October 9, 2012 -- International Socialism, posted at Links International Journal of Socialist Renewal in the interests of promoting left discussion -- The “strategic perplexity” of the left confronted with the gravest crisis of capitalism in generations has been hard to miss.1 Social democracy continues down the road of social liberalism. The far left has struggled to take advantage of ruling-class disarray. Radical left formations have tended to stagnate at best. Two exceptions to this pattern are the Front de Gauche in France and Syriza in Greece. While the Front de Gauche did not do as well as many hoped, it did channel a large vote for the radical left in the presidential elections won by Hollande. Meanwhile, Syriza is potentially a governing party in waiting.

Communist International's Fourth Congress: revolutionary fulcrum of the modern world

Toward the United Front, Proceedings of the Fourth Congress of the Communist International, 1922
Edited and translated by John Riddell
Brill, 2011 (hard back), 1310 pages, 200 euros
Haymarket Books, 2012 (paper back), US$55

Haymarket Books is now taking pre-publication orders of Toward the United Front: Proceedings of the Fourth Congress of the Communist International, at US$50, a 10% reduction. It is due to be released in November 2012.

To take advantage of Haymarket’s offer, go to Toward the United Front, order the book, go to “check-out” and enter RIDDELL2012 in the “coupon code” field.

To recommend the Brill hardcover edition to your favourite library, go to Brill Academic Publishers and click on “recommend”.

Toward the United Front will also be available from Resistance Books in November.

Review by Barry Healy

Canada: Thomas Mulcair, the New Democratic Party and the social movements

"Thomas Mulcair is a man of the establishment, not of the social movements."

[Read more on Canada's New Democratic Party HERE.]

By Paul Kellogg

March 27, 2012 -- PolEcon.net, posted at Links International Journal of Socialist Renewal with the author's permission -- Canada's social-democratic New Democratic Party (NDP) has a new federal leader. Thomas Mulcair, has no roots in the social movements, a long history of being a senior Liberal Party member and is someone  openly committed to pushing the NDP considerably to the right. The implications for all interested in progressive social change are sobering.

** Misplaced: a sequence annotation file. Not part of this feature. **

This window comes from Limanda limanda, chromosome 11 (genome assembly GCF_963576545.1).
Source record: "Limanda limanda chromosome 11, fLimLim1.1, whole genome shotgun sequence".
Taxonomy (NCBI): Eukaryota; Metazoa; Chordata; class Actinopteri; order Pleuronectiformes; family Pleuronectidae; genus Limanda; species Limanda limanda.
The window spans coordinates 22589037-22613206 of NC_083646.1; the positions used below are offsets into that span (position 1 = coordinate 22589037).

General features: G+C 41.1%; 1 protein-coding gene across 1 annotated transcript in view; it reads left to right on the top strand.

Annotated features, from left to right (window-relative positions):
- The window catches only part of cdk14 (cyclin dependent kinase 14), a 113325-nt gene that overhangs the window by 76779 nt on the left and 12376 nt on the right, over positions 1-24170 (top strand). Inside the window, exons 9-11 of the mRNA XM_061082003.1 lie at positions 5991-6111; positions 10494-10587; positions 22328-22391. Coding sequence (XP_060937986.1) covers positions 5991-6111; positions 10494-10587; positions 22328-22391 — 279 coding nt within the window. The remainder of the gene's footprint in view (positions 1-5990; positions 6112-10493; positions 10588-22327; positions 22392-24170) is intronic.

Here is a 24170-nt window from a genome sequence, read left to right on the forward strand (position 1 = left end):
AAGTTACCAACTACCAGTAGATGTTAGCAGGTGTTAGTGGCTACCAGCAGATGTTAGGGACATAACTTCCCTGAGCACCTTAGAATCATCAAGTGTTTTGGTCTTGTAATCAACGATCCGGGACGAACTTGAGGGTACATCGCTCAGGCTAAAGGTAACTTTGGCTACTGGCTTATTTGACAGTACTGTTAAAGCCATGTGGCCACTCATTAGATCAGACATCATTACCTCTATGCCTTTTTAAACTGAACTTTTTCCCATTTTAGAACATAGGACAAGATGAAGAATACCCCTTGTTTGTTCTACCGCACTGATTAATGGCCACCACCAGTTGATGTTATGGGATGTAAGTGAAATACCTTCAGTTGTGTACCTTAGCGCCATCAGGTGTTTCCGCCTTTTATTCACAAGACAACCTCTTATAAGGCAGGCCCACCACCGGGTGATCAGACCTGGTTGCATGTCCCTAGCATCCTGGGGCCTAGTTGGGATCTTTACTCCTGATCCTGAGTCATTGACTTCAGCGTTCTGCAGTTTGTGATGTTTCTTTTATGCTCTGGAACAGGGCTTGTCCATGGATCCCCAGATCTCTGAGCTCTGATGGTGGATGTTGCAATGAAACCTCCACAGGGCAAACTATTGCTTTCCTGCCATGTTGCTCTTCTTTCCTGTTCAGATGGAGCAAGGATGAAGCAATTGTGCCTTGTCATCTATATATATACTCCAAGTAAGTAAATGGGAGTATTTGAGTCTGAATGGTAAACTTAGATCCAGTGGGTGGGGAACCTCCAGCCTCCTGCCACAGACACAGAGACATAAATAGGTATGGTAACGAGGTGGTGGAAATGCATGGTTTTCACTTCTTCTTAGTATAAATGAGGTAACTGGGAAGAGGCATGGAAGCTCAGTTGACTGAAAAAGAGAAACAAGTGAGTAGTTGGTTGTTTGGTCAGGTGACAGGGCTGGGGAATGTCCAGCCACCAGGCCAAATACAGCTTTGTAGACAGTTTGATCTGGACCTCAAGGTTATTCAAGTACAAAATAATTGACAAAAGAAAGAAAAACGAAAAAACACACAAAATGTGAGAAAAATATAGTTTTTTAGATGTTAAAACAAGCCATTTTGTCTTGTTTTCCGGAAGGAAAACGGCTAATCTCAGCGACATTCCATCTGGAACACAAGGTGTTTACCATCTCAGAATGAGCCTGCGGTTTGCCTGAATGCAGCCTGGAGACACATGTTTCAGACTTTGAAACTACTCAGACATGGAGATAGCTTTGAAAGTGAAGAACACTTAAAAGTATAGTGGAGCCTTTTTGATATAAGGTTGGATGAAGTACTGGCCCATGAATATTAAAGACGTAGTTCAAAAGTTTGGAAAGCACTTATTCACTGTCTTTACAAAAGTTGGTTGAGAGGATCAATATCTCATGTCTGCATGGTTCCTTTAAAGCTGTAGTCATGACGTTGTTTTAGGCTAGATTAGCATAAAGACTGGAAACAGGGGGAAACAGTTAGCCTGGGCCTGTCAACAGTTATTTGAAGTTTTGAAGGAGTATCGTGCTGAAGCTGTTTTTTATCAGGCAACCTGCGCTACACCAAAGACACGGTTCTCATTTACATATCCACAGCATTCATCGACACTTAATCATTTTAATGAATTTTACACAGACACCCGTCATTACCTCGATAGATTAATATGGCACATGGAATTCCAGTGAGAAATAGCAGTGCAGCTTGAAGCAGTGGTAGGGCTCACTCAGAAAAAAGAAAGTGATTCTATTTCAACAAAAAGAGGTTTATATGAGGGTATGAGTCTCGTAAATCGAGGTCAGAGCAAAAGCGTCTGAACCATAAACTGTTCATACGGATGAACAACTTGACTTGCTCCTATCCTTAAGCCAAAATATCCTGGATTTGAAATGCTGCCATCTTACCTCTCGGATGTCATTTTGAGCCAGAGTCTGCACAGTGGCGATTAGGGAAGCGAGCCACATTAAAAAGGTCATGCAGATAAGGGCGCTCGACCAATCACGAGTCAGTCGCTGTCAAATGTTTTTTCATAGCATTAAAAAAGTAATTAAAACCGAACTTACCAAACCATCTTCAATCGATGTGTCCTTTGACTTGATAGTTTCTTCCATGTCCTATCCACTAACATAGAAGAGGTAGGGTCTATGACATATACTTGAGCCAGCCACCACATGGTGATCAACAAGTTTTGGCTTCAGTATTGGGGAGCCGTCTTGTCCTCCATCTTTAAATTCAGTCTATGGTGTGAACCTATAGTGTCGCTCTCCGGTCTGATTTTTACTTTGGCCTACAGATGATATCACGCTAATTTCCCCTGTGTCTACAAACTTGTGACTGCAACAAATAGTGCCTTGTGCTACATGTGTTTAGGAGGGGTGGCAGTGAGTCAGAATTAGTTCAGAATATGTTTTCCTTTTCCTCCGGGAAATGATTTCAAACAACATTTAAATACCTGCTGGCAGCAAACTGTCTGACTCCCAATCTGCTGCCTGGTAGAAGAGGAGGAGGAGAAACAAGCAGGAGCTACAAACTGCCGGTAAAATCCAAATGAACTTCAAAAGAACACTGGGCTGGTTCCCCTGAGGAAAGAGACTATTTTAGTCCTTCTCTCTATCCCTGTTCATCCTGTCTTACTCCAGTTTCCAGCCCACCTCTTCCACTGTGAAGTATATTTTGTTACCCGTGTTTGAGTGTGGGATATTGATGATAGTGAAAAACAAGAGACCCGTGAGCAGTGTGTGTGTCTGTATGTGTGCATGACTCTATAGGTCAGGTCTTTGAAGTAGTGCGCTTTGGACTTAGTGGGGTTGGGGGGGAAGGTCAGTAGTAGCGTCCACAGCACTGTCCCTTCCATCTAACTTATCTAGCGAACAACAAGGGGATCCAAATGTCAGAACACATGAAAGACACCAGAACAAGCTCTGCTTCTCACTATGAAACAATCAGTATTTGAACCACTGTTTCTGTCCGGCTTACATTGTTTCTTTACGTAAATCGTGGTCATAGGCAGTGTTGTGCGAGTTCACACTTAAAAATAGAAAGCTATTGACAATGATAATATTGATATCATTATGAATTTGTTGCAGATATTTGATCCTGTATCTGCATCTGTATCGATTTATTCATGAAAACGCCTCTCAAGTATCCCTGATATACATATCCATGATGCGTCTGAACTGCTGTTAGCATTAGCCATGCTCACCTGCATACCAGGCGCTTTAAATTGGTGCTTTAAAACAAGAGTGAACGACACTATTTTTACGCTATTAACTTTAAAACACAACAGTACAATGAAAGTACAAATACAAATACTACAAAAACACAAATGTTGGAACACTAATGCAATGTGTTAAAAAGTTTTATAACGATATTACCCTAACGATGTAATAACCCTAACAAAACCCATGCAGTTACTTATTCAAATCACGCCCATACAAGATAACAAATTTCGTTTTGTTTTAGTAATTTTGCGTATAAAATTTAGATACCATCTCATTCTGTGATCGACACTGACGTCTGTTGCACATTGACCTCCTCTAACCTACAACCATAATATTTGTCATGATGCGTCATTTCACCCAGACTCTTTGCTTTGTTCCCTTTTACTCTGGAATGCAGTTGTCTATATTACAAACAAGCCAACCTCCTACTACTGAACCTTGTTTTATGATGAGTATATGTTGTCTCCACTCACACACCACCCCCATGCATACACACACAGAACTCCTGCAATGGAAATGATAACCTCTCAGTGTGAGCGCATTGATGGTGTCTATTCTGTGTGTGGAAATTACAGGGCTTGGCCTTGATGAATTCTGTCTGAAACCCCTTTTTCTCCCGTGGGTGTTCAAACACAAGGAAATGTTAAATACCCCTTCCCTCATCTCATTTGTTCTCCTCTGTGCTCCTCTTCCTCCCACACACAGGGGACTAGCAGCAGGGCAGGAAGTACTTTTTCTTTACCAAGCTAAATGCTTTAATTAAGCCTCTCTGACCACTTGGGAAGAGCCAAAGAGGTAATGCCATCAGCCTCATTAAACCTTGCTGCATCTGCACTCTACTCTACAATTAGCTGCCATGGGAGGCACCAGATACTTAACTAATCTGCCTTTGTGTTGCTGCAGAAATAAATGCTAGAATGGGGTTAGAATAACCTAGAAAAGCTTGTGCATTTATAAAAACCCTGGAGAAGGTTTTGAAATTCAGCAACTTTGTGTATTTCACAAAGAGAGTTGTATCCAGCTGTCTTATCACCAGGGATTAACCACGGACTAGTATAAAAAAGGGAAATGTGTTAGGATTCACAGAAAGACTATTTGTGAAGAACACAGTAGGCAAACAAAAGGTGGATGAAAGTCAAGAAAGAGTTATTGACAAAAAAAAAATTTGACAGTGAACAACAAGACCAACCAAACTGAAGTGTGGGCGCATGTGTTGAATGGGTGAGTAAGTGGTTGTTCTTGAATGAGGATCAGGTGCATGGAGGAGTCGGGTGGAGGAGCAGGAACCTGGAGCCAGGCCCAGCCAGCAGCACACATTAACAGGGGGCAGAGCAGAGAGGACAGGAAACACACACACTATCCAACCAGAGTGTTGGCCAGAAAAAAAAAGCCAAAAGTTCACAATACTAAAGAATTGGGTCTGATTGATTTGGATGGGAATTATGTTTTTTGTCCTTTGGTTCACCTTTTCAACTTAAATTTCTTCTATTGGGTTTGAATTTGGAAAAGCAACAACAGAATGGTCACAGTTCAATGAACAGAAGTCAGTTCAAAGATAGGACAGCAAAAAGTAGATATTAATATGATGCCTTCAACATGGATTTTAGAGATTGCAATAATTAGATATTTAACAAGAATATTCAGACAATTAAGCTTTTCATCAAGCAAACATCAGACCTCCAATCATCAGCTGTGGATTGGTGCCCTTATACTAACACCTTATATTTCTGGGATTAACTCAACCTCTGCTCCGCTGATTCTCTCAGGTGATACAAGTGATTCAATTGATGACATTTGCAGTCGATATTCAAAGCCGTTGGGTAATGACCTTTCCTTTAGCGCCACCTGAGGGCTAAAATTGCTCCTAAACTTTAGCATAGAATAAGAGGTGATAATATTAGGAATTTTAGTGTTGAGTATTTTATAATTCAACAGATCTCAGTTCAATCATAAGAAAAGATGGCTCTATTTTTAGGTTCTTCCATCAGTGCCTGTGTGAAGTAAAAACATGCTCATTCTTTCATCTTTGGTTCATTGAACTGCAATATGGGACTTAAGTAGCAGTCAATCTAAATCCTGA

Britain: (Updated April 4) Tariq Ali, British left on George Galloway's surprise re-election


George Galloway explains why we won the by-election.

[For more discussion around George Galloway's re-election and the left's response, click HERE.]

On March 29, 2012, the left-wing Respect party's George Galloway was swept into the British parliament in a by-election few expected him to win. He was elected with an absolute majority of the votes cast, in a multiracial working-class seat. Below, Links International Journal of Socialist Renewal publishes a number of reactions to this important victory from British left.

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Canada: The NDP -- new wine in an old jar?

NDP leadership candidates.

[For more on the Quebec national question, click HERE.]

By Richard Fidler

March 13, 2012 -- Life on the Left, posted at Links International Journal of Socialist Renewal with the author's permission -- Apologies to subscribers to this blog for my recent silence.A lot has happened recently, most notably the revival in the fortunes and prospects for the Quebec independence movement, which I will comment on before long.

But the immediate item of note is the federal New Democratic Party [NDP, a social-democratic party similiar to the British, Australian and New Zealand Labour parties] leadership race, which will come to a close on March 24, 2012, at a convention in Toronto. There, the postal votes of the pan-Canadian membership will be tallied and the new leader will be selected by delegates, probably after more than one elimination ballot since it appears that none of the seven remaining candidates enjoys clear majority support.

Mike Marqusee on Occupy in 2012: 'Mass action has returned'

Occupy the London Stock Exchange.

By Mike Marqusee

January 23, 2012 -- Red Pepper (February-March 2012) via Mikemarqusee.com -- 2011 has been hailed in the media as a year of “protest” in the abstract, but it’s been more challenging and concrete than that. In defiance of received political wisdom, mass action in the streets returned with undeniable impact. Contests over space and the public domain became vehicles for the assertion of radical alternatives, which thereby forced their way into a discussion long restricted to a narrow consensus.